Lil Wayne Protege Lil Twist Goes To Jail As 2 Chainz Performs Alone

Are things going so badly for Lil Wayne that he is planning an album called Funeral, or is his new album a sign that he is done with the past and that his luck will soon start improving? Sadly, there are many troubling headlines accumulating for Lil Wayne at the beginning of December, and they reach many corners of his celebrity empire.

For example, the news that most Lil Wayne fans might miss is that his protege, Lil Twist, is going to jail. According to a November 30 report from Billboard, Lil Twist AKA Christopher Lynn Moore, will serve one year for assaulting actor Christopher Massey of Nickelodeon fame.

Reports state that Lil Twist assaulted Christopher Massey with brass knuckles and also robbed him of his Rolex watch. With good behavior and time served, Lil Twist could be out of jail in August.

Justin Bieber and Lil Twist are still friends despite his felony charges.
It appeared that Lil Twist and Justin Bieber were no longer friends until they came back with a song called "Intertwine" in early 2015. [Image by Butch Dill/Getty Images for Jingle Ball 2012]

Around the time the news hit about Lil Twist, Lil Wayne was dealing with pressure from the media because he had to cancel a show at the last minute in the Caribbean, but the reasons behind the cancellation have not been disclosed, as previously reported by the Inquisitr.

Another dent in Lil Wayne's present is the lack of 2 Chainz in his life. While they spent most of 2016 doing shows together, it appears that Lil Wayne and 2 Chainz have informally decided to start performing separately.

Before the canceling of the Caribbean concert with French Montana and other top hip hop performers, Lil Wayne was in New York in November performing at a community college.

Adding to this, Washington Post reported that on November, 2 Chainz was performing in Silver Springs, Maryland without Lil Wayne.

Lil Wayne fans would like to hear his memoirs about other rappers
2 Chainz might be the last person to tour with Lil Wayne if he retires. [Image by Rich Fury/Invision/AP]

Even though they could start doing more shows together in the future, it is likely that Lil Wayne is going to take as much time off to spend with his family as possible. For example, Hello Beautiful reports that Lil Wayne spent time with his eldest, Reginae Carter, for her birthday.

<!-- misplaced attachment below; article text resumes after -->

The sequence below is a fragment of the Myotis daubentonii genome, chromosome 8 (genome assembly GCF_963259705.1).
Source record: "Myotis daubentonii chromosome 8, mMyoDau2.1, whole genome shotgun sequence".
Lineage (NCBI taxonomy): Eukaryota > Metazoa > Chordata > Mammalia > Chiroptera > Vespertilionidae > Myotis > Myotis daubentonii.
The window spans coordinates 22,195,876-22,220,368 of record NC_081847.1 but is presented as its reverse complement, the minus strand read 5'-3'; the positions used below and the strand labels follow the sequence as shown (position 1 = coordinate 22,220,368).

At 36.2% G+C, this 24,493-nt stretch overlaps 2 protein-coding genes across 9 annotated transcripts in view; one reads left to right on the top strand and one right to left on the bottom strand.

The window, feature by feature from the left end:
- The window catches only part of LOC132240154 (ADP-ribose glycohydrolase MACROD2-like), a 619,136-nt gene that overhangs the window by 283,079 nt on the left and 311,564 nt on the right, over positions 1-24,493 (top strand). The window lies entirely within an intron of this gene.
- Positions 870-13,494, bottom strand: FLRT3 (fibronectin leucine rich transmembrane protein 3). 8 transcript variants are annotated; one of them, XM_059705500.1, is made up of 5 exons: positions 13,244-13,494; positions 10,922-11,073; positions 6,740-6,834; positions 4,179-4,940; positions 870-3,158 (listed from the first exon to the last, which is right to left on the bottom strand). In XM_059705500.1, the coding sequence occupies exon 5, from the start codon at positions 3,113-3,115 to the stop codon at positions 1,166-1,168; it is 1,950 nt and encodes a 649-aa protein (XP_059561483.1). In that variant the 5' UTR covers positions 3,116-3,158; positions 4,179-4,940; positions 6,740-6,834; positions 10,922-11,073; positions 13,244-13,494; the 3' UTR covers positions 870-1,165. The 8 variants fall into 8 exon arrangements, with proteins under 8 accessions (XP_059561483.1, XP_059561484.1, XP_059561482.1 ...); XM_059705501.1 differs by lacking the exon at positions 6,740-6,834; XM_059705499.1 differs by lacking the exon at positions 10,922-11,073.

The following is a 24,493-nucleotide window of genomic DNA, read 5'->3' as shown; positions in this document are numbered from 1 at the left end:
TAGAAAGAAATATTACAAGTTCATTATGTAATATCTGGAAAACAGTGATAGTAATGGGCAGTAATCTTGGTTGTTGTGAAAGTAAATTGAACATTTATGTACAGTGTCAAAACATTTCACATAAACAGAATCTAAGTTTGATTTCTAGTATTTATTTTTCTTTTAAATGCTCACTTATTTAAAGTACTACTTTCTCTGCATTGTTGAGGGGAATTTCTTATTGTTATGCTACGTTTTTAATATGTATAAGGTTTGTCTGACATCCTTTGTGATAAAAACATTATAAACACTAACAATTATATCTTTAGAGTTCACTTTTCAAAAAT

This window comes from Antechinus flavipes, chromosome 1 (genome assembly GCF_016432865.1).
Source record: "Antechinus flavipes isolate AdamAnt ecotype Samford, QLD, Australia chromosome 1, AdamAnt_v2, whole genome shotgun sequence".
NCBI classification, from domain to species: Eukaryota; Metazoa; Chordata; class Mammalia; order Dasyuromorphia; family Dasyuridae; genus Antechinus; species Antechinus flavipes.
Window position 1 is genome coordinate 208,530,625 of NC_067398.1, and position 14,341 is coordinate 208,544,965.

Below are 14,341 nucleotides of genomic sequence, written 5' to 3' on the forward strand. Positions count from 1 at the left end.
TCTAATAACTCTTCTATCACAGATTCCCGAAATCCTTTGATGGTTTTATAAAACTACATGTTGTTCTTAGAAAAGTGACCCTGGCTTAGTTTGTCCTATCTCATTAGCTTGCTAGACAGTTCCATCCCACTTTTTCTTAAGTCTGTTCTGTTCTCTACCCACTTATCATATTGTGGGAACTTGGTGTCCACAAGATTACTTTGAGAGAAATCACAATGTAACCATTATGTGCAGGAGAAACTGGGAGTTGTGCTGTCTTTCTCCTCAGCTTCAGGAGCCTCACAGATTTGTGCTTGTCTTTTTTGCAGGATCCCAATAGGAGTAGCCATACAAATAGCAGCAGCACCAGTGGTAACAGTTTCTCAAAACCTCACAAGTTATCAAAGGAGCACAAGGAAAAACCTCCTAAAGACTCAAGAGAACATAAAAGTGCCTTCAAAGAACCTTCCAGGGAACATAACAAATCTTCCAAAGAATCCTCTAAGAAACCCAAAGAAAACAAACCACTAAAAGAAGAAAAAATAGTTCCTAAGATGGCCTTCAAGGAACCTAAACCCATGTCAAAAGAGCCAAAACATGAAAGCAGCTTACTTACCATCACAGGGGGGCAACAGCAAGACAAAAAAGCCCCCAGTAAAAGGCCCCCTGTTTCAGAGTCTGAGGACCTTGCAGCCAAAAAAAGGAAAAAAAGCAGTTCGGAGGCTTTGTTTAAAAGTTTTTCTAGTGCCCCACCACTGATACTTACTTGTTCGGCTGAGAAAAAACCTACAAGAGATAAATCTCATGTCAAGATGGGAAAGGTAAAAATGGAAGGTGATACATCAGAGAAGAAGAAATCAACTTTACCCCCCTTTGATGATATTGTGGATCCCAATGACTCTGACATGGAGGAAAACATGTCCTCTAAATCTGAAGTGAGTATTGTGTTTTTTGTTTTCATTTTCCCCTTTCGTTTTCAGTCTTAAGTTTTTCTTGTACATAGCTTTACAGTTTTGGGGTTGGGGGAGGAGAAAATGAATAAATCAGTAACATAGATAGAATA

Other areas of Lil Wayne's life are much more troubling. For instance, Rolling Stone reported on December 1 that Lil Wayne's tour bus driver that was shot at in April 2015 near Atlanta, Georgia is now suing Birdman and Young Thug.

One thing Lil Wayne can be thankful for is that the tour bus drivers' lawsuit does not involve him. According to a November 29 report from All Hip Hop, Lil Wayne stated that his net worth online is often listed as $150 million, but he is actually much poorer than most of his fans think.

Part of the reason Lil Wayne might be poorer than expected is due to an ongoing lawsuit against Birdman and Cash Money Records for $51 million that Lil Wayne says he is owed.

In the meantime, BET reported on November 28 that Birdman is proving how infuriating he can be and is hearing about it from fans because he found money for a gold toilet but cannot seem to muster any cash to pay Lil Wayne.

Lil Wayne has several reasons to feel depressed, but these feelings may or may not be related to his new "cryptic" funeral music project.

According to MTV, the next major music project fans can expect from Lil Wayne is still to be announced, but Lil Wayne stated the following about the Funeral album during a recent interview with The Nine Club podcast.

"If you are a Wayne fan, I know we've been going through a lot of tough times right now, but if you're a Wayne fan, we're about to hold our heads high soon."
One thing that might brighten the world of Lil Wayne fans is getting a farming lesson. According to WDRB, Farmer Brown AKA Trevor Claiborn is a rapper and farming research student at Kentucky State University that is also teaching the next generation of farmers about agriculture.
Through classroom visits, rap music videos and other presentations, Trevor Claiborn says reaching "a kid that listens to hip-hop, fresh off listening to Drake or Lil' Wayne" is not going to "resonate well with banjos."

[Feature Image by Scott Roth/Invision/AP Images]